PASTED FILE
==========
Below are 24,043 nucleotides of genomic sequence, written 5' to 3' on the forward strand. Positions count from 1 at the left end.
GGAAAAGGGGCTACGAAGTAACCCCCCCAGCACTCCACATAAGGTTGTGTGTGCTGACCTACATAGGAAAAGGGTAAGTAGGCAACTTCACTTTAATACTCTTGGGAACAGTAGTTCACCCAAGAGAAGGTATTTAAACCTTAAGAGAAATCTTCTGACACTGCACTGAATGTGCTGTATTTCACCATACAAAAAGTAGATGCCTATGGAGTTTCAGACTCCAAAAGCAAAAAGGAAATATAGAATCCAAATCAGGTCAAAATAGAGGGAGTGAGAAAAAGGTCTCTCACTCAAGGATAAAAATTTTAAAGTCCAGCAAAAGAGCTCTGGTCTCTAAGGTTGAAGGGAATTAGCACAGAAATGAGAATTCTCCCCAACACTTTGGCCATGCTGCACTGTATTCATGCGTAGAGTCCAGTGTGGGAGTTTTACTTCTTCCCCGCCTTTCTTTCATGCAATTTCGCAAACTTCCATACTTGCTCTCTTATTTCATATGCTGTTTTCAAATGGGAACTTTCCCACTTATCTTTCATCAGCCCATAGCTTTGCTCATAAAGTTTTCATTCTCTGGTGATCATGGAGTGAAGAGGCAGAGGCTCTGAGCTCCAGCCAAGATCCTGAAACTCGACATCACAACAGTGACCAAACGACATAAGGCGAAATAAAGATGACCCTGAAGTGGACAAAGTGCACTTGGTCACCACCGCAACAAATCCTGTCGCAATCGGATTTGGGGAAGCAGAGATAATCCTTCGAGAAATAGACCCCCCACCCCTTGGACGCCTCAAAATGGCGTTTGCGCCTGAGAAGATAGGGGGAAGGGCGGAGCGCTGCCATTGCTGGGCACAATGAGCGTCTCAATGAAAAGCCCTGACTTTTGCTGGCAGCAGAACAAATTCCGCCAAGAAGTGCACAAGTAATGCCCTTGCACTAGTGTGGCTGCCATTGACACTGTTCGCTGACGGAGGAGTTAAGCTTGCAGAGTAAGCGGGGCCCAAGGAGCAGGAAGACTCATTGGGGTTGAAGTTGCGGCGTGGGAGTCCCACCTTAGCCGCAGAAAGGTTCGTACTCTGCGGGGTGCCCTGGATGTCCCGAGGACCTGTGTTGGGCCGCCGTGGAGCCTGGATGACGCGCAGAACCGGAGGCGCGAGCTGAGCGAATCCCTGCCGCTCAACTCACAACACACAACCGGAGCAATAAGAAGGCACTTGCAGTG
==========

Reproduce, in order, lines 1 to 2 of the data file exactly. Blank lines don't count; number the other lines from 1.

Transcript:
Below are 24,043 nucleotides of genomic sequence, written 5' to 3' on the forward strand. Positions count from 1 at the left end.
GGAAAAGGGGCTACGAAGTAACCCCCCCAGCACTCCACATAAGGTTGTGTGTGCTGACCTACATAGGAAAAGGGTAAGTAGGCAACTTCACTTTAATACTCTTGGGAACAGTAGTTCACCCAAGAGAAGGTATTTAAACCTTAAGAGAAATCTTCTGACACTGCACTGAATGTGCTGTATTTCACCATACAAAAAGTAGATGCCTATGGAGTTTCAGACTCCAAAAGCAAAAAGGAAATATAGAATCCAAATCAGGTCAAAATAGAGGGAGTGAGAAAAAGGTCTCTCACTCAAGGATAAAAATTTTAAAGTCCAGCAAAAGAGCTCTGGTCTCTAAGGTTGAAGGGAATTAGCACAGAAATGAGAATTCTCCCCAACACTTTGGCCATGCTGCACTGTATTCATGCGTAGAGTCCAGTGTGGGAGTTTTACTTCTTCCCCGCCTTTCTTTCATGCAATTTCGCAAACTTCCATACTTGCTCTCTTATTTCATATGCTGTTTTCAAATGGGAACTTTCCCACTTATCTTTCATCAGCCCATAGCTTTGCTCATAAAGTTTTCATTCTCTGGTGATCATGGAGTGAAGAGGCAGAGGCTCTGAGCTCCAGCCAAGATCCTGAAACTCGACATCACAACAGTGACCAAACGACATAAGGCGAAATAAAGATGACCCTGAAGTGGACAAAGTGCACTTGGTCACCACCGCAACAAATCCTGTCGCAATCGGATTTGGGGAAGCAGAGATAATCCTTCGAGAAATAGACCCCCCACCCCTTGGACGCCTCAAAATGGCGTTTGCGCCTGAGAAGATAGGGGGAAGGGCGGAGCGCTGCCATTGCTGGGCACAATGAGCGTCTCAATGAAAAGCCCTGACTTTTGCTGGCAGCAGAACAAATTCCGCCAAGAAGTGCACAAGTAATGCCCTTGCACTAGTGTGGCTGCCATTGACACTGTTCGCTGACGGAGGAGTTAAGCTTGCAGAGTAAGCGGGGCCCAAGGAGCAGGAAGACTCATTGGGGTTGAAGTTGCGGCGTGGGAGTCCCACCTTAGCCGCAGAAAGGTTCGTACTCTGCGGGGTGCCCTGGATGTCCCGAGGACCTGTGTTGGGCCGCCGTGGAGCCTGGATGACGCGCAGAACCGGAGGCGCGAGCTGAGCGAATCCCTGCCGCTCAACTCACAACACACAACCGGAGCAATAAGAAGGCACTTGCAGTG